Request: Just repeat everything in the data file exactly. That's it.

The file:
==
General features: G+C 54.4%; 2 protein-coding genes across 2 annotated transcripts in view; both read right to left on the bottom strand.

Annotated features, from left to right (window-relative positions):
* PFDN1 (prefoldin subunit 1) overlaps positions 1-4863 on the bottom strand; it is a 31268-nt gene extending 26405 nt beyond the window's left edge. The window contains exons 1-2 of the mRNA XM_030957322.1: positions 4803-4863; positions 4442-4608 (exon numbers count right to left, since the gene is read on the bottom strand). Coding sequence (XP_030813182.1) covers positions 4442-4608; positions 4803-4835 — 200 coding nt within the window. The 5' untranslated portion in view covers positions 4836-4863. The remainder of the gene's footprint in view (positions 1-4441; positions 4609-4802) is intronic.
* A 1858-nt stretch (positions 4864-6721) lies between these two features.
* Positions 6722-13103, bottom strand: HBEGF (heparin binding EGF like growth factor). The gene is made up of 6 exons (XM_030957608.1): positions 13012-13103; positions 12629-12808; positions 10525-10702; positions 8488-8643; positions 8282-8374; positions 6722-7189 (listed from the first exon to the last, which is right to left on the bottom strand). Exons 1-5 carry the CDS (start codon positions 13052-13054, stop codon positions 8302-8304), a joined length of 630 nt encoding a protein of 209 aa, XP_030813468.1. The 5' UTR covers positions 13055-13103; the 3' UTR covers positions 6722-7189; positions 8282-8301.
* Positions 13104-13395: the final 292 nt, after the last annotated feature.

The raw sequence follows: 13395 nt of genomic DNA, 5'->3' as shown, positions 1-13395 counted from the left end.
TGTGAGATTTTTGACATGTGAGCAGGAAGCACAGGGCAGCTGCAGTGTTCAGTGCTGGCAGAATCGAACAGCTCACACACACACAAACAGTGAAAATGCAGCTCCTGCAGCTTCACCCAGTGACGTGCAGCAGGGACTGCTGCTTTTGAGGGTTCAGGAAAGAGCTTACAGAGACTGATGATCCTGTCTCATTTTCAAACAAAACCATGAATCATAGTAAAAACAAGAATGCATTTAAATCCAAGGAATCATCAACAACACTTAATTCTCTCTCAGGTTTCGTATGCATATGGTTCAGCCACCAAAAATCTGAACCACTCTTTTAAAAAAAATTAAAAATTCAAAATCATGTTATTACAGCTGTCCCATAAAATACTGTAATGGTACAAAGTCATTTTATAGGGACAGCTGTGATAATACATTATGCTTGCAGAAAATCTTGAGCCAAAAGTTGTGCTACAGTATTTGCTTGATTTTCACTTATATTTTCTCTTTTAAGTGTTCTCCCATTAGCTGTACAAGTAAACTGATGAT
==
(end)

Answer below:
General features: G+C 54.4%; 2 protein-coding genes across 2 annotated transcripts in view; both read right to left on the bottom strand.

Annotated features, from left to right (window-relative positions):
* PFDN1 (prefoldin subunit 1) overlaps positions 1-4863 on the bottom strand; it is a 31268-nt gene extending 26405 nt beyond the window's left edge. The window contains exons 1-2 of the mRNA XM_030957322.1: positions 4803-4863; positions 4442-4608 (exon numbers count right to left, since the gene is read on the bottom strand). Coding sequence (XP_030813182.1) covers positions 4442-4608; positions 4803-4835 — 200 coding nt within the window. The 5' untranslated portion in view covers positions 4836-4863. The remainder of the gene's footprint in view (positions 1-4441; positions 4609-4802) is intronic.
* A 1858-nt stretch (positions 4864-6721) lies between these two features.
* Positions 6722-13103, bottom strand: HBEGF (heparin binding EGF like growth factor). The gene is made up of 6 exons (XM_030957608.1): positions 13012-13103; positions 12629-12808; positions 10525-10702; positions 8488-8643; positions 8282-8374; positions 6722-7189 (listed from the first exon to the last, which is right to left on the bottom strand). Exons 1-5 carry the CDS (start codon positions 13052-13054, stop codon positions 8302-8304), a joined length of 630 nt encoding a protein of 209 aa, XP_030813468.1. The 5' UTR covers positions 13055-13103; the 3' UTR covers positions 6722-7189; positions 8282-8301.
* Positions 13104-13395: the final 292 nt, after the last annotated feature.

The raw sequence follows: 13395 nt of genomic DNA, 5'->3' as shown, positions 1-13395 counted from the left end.
TGTGAGATTTTTGACATGTGAGCAGGAAGCACAGGGCAGCTGCAGTGTTCAGTGCTGGCAGAATCGAACAGCTCACACACACACAAACAGTGAAAATGCAGCTCCTGCAGCTTCACCCAGTGACGTGCAGCAGGGACTGCTGCTTTTGAGGGTTCAGGAAAGAGCTTACAGAGACTGATGATCCTGTCTCATTTTCAAACAAAACCATGAATCATAGTAAAAACAAGAATGCATTTAAATCCAAGGAATCATCAACAACACTTAATTCTCTCTCAGGTTTCGTATGCATATGGTTCAGCCACCAAAAATCTGAACCACTCTTTTAAAAAAAATTAAAAATTCAAAATCATGTTATTACAGCTGTCCCATAAAATACTGTAATGGTACAAAGTCATTTTATAGGGACAGCTGTGATAATACATTATGCTTGCAGAAAATCTTGAGCCAAAAGTTGTGCTACAGTATTTGCTTGATTTTCACTTATATTTTCTCTTTTAAGTGTTCTCCCATTAGCTGTACAAGTAAACTGATGAT